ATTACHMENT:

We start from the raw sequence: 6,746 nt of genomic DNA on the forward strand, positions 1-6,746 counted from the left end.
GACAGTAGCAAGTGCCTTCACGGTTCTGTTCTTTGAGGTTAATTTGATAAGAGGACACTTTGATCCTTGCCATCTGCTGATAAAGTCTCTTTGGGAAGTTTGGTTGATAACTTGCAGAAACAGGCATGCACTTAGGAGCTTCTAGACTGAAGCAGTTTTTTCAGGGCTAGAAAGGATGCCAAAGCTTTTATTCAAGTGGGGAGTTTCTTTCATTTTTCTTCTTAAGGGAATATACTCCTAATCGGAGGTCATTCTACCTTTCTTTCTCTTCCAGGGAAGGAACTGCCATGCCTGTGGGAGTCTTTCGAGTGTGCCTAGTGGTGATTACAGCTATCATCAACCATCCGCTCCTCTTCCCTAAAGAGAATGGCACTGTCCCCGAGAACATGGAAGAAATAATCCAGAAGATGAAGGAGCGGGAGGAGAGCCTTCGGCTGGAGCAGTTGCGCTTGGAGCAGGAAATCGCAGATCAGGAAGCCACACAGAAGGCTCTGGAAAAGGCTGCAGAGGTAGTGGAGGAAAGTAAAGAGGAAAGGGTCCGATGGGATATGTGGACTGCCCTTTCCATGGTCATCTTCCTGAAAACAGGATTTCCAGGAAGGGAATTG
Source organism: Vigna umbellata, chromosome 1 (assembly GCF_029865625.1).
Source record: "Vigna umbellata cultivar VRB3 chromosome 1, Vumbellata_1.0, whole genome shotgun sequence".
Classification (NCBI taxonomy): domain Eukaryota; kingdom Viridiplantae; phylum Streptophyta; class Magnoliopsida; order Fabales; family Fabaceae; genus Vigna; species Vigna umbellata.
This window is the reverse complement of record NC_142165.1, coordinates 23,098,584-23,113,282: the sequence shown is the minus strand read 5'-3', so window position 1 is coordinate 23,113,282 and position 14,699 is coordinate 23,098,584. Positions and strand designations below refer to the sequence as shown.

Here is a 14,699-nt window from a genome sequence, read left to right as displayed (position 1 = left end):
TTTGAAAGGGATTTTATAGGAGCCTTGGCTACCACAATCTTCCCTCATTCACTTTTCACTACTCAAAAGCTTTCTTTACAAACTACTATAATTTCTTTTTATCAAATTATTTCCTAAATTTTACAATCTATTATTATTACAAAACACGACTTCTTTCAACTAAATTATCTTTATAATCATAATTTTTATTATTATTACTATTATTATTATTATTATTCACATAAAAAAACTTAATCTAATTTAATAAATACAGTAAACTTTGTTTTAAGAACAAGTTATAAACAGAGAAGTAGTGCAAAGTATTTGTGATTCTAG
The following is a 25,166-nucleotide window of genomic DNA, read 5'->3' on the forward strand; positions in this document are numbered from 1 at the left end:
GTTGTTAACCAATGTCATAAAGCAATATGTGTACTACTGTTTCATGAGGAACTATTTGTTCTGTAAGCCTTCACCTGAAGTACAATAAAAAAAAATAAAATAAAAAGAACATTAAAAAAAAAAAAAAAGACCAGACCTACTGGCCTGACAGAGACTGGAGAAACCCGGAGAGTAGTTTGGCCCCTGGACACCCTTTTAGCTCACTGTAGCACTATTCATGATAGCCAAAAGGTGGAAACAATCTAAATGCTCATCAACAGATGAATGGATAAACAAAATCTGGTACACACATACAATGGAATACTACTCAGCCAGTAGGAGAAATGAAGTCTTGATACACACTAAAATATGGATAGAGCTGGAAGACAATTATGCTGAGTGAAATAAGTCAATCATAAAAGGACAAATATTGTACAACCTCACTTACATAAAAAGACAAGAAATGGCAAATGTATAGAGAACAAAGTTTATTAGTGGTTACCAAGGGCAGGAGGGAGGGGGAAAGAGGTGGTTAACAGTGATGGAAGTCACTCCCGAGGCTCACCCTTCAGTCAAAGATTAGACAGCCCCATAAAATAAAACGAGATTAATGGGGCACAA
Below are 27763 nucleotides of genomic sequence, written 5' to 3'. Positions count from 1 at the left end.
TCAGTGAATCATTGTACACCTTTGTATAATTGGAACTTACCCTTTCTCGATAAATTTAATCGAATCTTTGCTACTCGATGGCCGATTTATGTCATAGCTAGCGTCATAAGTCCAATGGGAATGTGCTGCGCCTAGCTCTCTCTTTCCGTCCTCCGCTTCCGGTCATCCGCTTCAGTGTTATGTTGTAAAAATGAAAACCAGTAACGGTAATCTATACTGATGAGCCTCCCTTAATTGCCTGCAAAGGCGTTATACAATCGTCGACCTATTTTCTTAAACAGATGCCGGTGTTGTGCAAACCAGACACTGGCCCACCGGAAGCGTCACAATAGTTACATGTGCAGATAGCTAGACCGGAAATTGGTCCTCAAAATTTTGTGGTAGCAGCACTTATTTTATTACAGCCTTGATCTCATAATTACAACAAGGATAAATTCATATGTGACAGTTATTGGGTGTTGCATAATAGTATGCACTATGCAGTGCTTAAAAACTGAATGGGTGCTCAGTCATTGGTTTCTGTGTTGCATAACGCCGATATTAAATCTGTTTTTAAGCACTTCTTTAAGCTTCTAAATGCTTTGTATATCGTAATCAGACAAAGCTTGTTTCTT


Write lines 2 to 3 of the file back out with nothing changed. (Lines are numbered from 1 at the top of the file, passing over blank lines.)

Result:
GACAGTAGCAAGTGCCTTCACGGTTCTGTTCTTTGAGGTTAATTTGATAAGAGGACACTTTGATCCTTGCCATCTGCTGATAAAGTCTCTTTGGGAAGTTTGGTTGATAACTTGCAGAAACAGGCATGCACTTAGGAGCTTCTAGACTGAAGCAGTTTTTTCAGGGCTAGAAAGGATGCCAAAGCTTTTATTCAAGTGGGGAGTTTCTTTCATTTTTCTTCTTAAGGGAATATACTCCTAATCGGAGGTCATTCTACCTTTCTTTCTCTTCCAGGGAAGGAACTGCCATGCCTGTGGGAGTCTTTCGAGTGTGCCTAGTGGTGATTACAGCTATCATCAACCATCCGCTCCTCTTCCCTAAAGAGAATGGCACTGTCCCCGAGAACATGGAAGAAATAATCCAGAAGATGAAGGAGCGGGAGGAGAGCCTTCGGCTGGAGCAGTTGCGCTTGGAGCAGGAAATCGCAGATCAGGAAGCCACACAGAAGGCTCTGGAAAAGGCTGCAGAGGTAGTGGAGGAAAGTAAAGAGGAAAGGGTCCGATGGGATATGTGGACTGCCCTTTCCATGGTCATCTTCCTGAAAACAGGATTTCCAGGAAGGGAATTG
Source organism: Vigna umbellata, chromosome 1 (assembly GCF_029865625.1).